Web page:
No Thanks
Let
Keep In Touch With MarthaStewart.com

Sign up and we'll send inspiration straight to you.

Martha Stewart takes your privacy seriously. To learn more, please read our Privacy Policy.

  1. First Aid for Gardeners

    Hide

    The garden is just a slightly tamed wilderness with hazards all its own: It harbors insects that bite, thorns that scratch, and other potential nuisances that may require simple first aid. This basic kit includes alcohol for cleaning wounds, first-aid ointment, cotton balls, bandages, tweezers for thorns and splinters, insect repellent with sunscreen, and, finally, hand salve to soothe and soften your dry skin at the end of the day.

    Source
    Martha Stewart Living, May 2000
    More Bright Ideas
  2. Collecting Station

    Hide

    The space above these built-in drawers includes a magnetic message board, made by wrapping linen around a sheet of galvanized metal and then framing it. A nearby tray serves as a catchall for watches, keys, and other everyday items.

    Source
    Martha Stewart Living, January 2009
  3. Our Favorite Gardening Gear

    Hide

    After decades of weeding, wading, and planting, we dig these work shoes the most. 

    From top: breathable waterproof boots, sturdy clogs with removable foot beds, and all-purpose boots for cold weather. To protect hands, nothing beats Mud's nonslip, machine-washable gloves.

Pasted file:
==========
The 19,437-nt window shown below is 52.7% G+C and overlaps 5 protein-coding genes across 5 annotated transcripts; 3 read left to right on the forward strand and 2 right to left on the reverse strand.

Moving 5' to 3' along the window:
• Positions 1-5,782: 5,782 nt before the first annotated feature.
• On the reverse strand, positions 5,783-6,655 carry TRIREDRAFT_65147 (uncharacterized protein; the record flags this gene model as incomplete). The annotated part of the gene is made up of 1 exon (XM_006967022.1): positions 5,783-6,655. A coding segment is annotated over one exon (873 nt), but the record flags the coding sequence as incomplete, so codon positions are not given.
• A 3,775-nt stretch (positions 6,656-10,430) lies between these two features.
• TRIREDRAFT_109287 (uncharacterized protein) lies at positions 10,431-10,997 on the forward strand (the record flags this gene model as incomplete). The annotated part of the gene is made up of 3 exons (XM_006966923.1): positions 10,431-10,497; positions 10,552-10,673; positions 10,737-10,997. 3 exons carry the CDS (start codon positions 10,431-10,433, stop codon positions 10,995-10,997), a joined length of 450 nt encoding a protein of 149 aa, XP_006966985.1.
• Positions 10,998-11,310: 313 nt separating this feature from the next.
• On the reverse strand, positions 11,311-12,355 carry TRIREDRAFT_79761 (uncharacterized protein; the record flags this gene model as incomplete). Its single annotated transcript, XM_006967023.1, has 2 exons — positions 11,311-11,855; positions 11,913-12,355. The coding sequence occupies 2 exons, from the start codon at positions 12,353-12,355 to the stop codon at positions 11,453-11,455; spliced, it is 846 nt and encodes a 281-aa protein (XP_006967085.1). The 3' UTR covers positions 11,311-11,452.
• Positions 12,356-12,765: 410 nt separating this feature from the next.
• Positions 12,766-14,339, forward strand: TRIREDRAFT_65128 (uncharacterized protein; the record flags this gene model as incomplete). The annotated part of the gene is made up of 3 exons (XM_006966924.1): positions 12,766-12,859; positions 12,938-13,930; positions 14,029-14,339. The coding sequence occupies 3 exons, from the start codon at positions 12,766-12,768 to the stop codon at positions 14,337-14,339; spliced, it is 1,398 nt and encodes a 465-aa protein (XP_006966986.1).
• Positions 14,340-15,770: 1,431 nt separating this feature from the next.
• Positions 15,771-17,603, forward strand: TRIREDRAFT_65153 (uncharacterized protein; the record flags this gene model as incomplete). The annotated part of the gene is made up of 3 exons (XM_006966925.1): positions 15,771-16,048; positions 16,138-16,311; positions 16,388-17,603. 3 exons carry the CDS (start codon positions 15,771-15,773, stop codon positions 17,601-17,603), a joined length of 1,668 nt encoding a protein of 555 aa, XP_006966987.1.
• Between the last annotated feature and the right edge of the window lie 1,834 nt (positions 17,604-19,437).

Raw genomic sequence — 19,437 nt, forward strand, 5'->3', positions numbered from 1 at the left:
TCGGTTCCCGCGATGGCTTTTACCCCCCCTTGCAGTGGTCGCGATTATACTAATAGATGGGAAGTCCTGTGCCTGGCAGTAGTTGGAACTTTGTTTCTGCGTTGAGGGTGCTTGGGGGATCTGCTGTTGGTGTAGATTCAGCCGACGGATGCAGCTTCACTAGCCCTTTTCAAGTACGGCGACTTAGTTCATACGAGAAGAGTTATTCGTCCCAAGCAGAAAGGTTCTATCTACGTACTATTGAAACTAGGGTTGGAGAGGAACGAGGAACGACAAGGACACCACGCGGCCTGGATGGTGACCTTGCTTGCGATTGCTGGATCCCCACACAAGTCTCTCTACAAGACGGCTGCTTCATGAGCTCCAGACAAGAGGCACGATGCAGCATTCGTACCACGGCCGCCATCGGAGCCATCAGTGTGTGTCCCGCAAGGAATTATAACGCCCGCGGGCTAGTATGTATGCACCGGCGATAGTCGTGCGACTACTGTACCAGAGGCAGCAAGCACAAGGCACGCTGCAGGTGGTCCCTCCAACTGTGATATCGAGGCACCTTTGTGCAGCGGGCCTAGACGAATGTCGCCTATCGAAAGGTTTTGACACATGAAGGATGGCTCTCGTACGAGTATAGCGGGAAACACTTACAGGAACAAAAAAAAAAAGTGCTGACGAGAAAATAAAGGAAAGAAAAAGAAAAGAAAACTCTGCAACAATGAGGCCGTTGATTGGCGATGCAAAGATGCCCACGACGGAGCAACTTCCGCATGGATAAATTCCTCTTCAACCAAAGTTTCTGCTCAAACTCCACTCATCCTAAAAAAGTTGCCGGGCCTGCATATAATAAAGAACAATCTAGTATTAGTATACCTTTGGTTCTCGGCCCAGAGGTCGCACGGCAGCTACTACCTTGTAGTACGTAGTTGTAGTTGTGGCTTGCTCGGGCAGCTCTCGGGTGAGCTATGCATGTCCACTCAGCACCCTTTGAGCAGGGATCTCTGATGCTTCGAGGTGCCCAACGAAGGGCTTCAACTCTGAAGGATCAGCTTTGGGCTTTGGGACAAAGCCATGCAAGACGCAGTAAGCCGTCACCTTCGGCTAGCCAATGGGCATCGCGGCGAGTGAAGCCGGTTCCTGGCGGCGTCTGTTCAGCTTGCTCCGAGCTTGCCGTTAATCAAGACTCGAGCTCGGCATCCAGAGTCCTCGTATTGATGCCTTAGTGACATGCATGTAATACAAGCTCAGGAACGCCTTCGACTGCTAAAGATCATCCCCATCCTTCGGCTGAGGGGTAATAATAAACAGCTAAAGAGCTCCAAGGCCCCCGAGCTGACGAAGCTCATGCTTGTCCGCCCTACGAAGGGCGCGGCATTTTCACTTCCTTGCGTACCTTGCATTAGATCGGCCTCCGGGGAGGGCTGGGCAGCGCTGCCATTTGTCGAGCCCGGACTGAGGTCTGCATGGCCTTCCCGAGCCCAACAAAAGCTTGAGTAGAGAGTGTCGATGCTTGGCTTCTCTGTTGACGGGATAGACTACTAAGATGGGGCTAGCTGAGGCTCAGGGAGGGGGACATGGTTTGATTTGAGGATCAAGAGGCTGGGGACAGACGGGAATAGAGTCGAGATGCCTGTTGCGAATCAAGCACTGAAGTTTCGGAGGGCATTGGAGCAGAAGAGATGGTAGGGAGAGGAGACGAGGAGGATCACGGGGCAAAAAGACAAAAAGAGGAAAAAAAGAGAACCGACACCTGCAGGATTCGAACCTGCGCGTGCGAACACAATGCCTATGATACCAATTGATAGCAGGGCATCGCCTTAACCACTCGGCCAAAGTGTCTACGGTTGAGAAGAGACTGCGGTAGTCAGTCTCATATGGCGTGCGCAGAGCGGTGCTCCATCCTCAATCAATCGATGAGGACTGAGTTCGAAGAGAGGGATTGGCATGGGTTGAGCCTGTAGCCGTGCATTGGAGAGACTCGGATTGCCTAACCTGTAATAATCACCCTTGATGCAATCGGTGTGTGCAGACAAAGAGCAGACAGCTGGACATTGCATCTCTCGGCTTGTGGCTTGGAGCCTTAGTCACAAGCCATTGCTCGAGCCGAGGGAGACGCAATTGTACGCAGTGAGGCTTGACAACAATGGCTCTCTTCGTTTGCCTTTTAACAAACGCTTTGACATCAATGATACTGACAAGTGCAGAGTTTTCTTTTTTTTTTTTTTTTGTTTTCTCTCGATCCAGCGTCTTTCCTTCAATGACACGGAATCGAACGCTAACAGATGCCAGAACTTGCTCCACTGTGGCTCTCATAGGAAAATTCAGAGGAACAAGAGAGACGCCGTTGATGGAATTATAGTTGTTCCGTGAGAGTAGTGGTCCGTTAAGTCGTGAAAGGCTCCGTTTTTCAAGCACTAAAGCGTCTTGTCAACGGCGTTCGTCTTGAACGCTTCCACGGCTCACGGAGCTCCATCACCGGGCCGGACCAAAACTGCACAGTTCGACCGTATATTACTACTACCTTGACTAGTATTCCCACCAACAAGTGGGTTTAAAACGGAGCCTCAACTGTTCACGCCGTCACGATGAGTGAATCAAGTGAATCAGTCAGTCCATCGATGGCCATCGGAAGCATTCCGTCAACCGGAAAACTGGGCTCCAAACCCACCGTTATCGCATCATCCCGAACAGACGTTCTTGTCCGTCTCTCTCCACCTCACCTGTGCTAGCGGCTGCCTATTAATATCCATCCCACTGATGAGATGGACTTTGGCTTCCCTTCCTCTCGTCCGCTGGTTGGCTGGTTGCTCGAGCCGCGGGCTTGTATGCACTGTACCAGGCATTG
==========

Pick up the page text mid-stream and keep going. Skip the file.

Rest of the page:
Hoser Classic Work Boots $95, muckbootcompany.com; Super-Birki Clogs $79, birki.us; Blundstone 500 $150, zappos.com; the original $6 per pair, by Mud, littlesgoodgloves.com

    Source
    Martha Stewart Living, April 2010
  4. Kitchen Tip: Keeping Burners Splatter-Free

    Hide

    Here's an easy way to protect the other burners on your stovetop when frying or sauteing.

    Place a rimmed baking sheet upside down over nearby burners to shield them from splatters, which are often hard to clean up. Then simply wash the sheet.

    Source
    Everyday Food, June 2004
  5. Garden-Shed Crate Cabinets

    Hide

    Create custom cabinetry in your garden shed with vintage wine crates from flea markets or online auctions. Stack them horizontally and vertically, using some as bases to vary heights. Once you've established a layout, connect crates with wood screws and collars near the corners. Use cup hooks to hang smaller items, such as trowels, funnels, and scissors. If your need for storage grows, you can easily reconfigure the system.

    Source
    Martha Stewart Living, March 2009
  6. More Home & Garden Ideas